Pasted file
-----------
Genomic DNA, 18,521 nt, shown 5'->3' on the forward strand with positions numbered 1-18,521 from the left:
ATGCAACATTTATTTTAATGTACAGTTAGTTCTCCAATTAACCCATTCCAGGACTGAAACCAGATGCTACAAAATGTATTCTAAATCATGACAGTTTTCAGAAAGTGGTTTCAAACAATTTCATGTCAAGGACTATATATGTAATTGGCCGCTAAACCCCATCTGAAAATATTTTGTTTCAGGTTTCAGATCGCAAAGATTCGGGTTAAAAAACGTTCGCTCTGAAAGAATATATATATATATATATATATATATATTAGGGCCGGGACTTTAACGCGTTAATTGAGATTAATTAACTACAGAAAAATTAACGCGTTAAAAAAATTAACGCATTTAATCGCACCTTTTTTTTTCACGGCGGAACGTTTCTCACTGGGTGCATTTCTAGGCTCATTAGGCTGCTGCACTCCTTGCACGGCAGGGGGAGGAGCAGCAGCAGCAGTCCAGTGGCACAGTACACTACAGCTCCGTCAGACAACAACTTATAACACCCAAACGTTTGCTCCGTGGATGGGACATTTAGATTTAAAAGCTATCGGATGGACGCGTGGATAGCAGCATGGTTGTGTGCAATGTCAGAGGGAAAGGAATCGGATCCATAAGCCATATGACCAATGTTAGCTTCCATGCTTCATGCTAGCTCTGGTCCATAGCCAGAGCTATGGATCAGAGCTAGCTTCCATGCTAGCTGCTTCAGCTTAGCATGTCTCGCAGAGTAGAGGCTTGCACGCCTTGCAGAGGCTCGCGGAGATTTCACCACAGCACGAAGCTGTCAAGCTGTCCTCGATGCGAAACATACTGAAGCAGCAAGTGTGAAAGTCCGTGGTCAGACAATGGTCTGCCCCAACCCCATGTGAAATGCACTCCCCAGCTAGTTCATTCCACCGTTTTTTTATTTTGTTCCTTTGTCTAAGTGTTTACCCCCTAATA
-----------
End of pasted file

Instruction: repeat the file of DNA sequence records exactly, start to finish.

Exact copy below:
Genomic DNA, 18,521 nt, shown 5'->3' on the forward strand with positions numbered 1-18,521 from the left:
ATGCAACATTTATTTTAATGTACAGTTAGTTCTCCAATTAACCCATTCCAGGACTGAAACCAGATGCTACAAAATGTATTCTAAATCATGACAGTTTTCAGAAAGTGGTTTCAAACAATTTCATGTCAAGGACTATATATGTAATTGGCCGCTAAACCCCATCTGAAAATATTTTGTTTCAGGTTTCAGATCGCAAAGATTCGGGTTAAAAAACGTTCGCTCTGAAAGAATATATATATATATATATATATATATATTAGGGCCGGGACTTTAACGCGTTAATTGAGATTAATTAACTACAGAAAAATTAACGCGTTAAAAAAATTAACGCATTTAATCGCACCTTTTTTTTTCACGGCGGAACGTTTCTCACTGGGTGCATTTCTAGGCTCATTAGGCTGCTGCACTCCTTGCACGGCAGGGGGAGGAGCAGCAGCAGCAGTCCAGTGGCACAGTACACTACAGCTCCGTCAGACAACAACTTATAACACCCAAACGTTTGCTCCGTGGATGGGACATTTAGATTTAAAAGCTATCGGATGGACGCGTGGATAGCAGCATGGTTGTGTGCAATGTCAGAGGGAAAGGAATCGGATCCATAAGCCATATGACCAATGTTAGCTTCCATGCTTCATGCTAGCTCTGGTCCATAGCCAGAGCTATGGATCAGAGCTAGCTTCCATGCTAGCTGCTTCAGCTTAGCATGTCTCGCAGAGTAGAGGCTTGCACGCCTTGCAGAGGCTCGCGGAGATTTCACCACAGCACGAAGCTGTCAAGCTGTCCTCGATGCGAAACATACTGAAGCAGCAAGTGTGAAAGTCCGTGGTCAGACAATGGTCTGCCCCAACCCCATGTGAAATGCACTCCCCAGCTAGTTCATTCCACCGTTTTTTTATTTTGTTCCTTTGTCTAAGTGTTTACCCCCTAATA